Sunday, September 29, 2013

Around the World in 80 Days, and Staying in Character

Courtesy of
Last week I had a thoroughly enjoyable time seeing a re-make of the Jules Verne Classic "Around the World in 80 Days" in a wonderful off-broadway production. Directed by Rachel Klein,  the play involves 39 characters comedically and convincingly portrayed by 5 actors. The cast includes Shirine Babb, Jimmy Ray Bennett, John Gregorio, Stephen Guarino , and Bryce Ryness 

Set in victorian England, the story is about a wager that the aristocratic and virtuous Phileas Fogg and his unconditionally devoted servant Passepartout enter into for a very large sum. The bet that challenges them is to circle the globe by whatever means possible and return back to London in 80 days. Unknowingly pursued by a detective who is convinced that Fogg is a bank robber on the run, the adaptible, quick-witted twosome travel 4 continents and 3 oceans in a fast paced romp to achieve their goal. There is never a dull moment!

Everything about this production was excellent including some very creative set design. What impressed me the most was the high caliber of the acting and how each character stayed in character with unfliching commitment. Even with the portrayal of many multiple personalities, each character was 100% convincing, with a clear motivation, emotions that were easy to identify with and an embodiment of that  character physically so that each character, even though played by the same actor in multiple roles was a distinct entity. Wow! 
I have always told my students that not all actors are singers, but ALL singers are actors. This is a concept that is the same no matter what genre of singing you're performing. The commitment to your song or role must be real to you and unflinching. It struck me while watching this performance that good acting does not come from our heads or through our deliberate thinking but by being committed to our character, and that this committment is a physical, sensory one, so that each phrase we sing comes out with an authenticity that is undeniable to the audience. I've noticed in some of my beginning students that when they "try" to sing in character it often comes across as just that, "effort". Whatever you are actually feeling is what comes across when you sing, no matter what you tell yourself.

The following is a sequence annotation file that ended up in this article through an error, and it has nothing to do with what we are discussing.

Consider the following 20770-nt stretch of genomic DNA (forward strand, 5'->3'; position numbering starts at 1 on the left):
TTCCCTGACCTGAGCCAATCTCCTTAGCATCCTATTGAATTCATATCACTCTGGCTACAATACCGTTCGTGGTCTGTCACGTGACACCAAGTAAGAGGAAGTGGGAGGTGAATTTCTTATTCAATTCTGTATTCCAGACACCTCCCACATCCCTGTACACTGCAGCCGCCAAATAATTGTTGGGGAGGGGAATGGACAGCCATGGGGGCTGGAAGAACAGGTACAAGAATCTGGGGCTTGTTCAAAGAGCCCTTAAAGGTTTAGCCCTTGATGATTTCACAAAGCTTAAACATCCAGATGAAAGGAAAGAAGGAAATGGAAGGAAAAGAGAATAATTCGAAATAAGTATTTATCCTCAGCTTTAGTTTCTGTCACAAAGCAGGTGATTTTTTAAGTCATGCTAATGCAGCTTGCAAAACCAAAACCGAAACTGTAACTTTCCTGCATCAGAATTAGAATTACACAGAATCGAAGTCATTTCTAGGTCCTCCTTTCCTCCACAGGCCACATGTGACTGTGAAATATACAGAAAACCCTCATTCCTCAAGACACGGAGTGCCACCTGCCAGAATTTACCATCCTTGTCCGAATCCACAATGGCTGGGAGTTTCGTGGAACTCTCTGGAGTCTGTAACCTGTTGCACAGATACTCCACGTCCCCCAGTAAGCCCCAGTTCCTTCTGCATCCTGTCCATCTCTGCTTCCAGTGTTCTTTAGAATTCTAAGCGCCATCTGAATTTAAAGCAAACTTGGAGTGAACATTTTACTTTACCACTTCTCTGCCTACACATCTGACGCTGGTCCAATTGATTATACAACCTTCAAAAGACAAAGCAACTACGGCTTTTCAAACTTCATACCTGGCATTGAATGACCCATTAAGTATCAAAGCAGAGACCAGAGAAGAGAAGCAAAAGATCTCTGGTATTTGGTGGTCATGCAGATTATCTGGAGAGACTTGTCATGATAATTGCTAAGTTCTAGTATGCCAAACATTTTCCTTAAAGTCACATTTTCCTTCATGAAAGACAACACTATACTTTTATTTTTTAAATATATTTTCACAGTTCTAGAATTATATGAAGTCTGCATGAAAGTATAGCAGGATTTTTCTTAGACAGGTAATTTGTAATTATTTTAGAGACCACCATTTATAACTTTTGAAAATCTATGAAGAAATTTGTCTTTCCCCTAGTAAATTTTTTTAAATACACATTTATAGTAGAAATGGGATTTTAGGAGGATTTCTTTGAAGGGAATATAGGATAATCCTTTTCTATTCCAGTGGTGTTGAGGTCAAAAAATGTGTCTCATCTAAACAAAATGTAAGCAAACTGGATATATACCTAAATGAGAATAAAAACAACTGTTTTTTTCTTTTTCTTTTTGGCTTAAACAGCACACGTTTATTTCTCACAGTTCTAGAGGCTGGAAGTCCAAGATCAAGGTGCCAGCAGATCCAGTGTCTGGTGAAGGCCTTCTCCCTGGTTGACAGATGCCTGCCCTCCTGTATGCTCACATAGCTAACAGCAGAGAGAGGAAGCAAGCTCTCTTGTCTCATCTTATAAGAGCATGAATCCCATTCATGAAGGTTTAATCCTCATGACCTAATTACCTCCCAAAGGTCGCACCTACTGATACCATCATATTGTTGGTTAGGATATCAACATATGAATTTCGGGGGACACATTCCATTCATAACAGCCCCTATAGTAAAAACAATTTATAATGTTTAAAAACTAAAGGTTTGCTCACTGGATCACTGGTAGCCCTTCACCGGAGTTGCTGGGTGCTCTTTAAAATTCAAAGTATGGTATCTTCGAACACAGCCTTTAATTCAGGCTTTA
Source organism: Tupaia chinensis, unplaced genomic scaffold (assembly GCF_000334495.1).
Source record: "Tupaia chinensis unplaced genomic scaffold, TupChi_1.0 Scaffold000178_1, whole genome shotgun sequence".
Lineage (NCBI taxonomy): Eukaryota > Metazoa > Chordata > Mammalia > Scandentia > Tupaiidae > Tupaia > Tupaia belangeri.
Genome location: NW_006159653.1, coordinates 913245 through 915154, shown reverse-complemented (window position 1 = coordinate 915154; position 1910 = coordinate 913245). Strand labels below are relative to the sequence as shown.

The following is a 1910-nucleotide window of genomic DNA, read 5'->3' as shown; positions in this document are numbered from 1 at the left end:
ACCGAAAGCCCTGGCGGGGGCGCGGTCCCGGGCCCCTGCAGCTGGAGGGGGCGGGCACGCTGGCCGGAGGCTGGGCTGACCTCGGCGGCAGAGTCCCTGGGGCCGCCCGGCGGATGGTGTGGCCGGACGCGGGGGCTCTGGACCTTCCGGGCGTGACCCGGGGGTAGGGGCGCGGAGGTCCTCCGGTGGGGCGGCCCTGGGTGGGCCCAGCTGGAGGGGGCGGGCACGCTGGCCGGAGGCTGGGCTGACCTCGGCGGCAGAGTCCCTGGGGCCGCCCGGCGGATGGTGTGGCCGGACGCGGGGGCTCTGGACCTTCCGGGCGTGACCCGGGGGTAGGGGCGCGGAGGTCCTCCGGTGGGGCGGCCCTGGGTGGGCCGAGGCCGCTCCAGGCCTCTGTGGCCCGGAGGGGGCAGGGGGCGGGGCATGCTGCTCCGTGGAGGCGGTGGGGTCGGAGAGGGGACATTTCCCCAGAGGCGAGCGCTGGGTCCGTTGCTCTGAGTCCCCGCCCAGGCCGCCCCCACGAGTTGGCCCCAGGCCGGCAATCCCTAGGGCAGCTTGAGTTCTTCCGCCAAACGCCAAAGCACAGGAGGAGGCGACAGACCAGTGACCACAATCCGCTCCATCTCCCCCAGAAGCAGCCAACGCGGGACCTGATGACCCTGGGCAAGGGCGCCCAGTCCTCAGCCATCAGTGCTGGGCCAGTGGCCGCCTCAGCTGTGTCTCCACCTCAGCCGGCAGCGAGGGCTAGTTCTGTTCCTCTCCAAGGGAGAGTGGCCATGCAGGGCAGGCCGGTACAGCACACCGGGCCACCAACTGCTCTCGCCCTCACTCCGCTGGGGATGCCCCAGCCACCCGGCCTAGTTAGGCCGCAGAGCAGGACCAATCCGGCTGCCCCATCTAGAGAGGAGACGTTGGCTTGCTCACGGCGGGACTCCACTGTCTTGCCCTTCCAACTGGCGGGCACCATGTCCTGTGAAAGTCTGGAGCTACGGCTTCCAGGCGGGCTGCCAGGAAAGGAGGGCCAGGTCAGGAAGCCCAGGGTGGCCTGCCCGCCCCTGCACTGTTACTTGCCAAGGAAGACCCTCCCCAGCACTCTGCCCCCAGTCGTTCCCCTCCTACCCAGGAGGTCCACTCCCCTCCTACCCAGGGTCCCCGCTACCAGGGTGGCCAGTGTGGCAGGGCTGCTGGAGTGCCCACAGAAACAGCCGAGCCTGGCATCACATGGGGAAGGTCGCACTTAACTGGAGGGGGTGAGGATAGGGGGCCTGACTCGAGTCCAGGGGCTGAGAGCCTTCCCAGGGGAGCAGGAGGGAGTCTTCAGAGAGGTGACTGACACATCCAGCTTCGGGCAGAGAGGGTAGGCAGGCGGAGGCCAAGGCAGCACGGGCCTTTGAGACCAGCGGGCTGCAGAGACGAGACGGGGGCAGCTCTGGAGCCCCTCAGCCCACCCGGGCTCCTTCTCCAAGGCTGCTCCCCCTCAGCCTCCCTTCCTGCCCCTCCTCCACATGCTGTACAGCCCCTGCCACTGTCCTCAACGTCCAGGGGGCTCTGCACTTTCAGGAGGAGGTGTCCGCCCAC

According to Thomas de Mallet Burgess here are some points for the singer to consider--
How can the text and subtext of a work be truthful in every part of the body and voice?
How can the singer maintain focus and emotional intensity during fixed silences (musical rests) of varying lengths, or instrumental sections where there is no singing?
A starting point is to speak the words of your song slowly and  thoughtfully as a monologue. Each breath you take as you speak can be thought of as an emotion that you feel physically in your body. Now see how that emotion can color your voice automatically as you speak your text. It's as if the words you speak are carried in the breath by the emotion you are feeling. This should be done in the most spontaneous, unselfconscious way as possible incorporating posture and movement. Give life to the words that you speak. If you can also do this with a body that is flexible and free of excess tensions you may find that the body is more receptive to taking on the emotions, thoughts and motivations of your character. It takes honesty with yourself. It's a skill to be developed like any other.
In closing I would like to say that going to see excellent live theatre, even if there is no singing in it, can be an inspiration to singers, as after all we are also actors. There is so much to learn and so much talent out there! 

No comments:

Post a Comment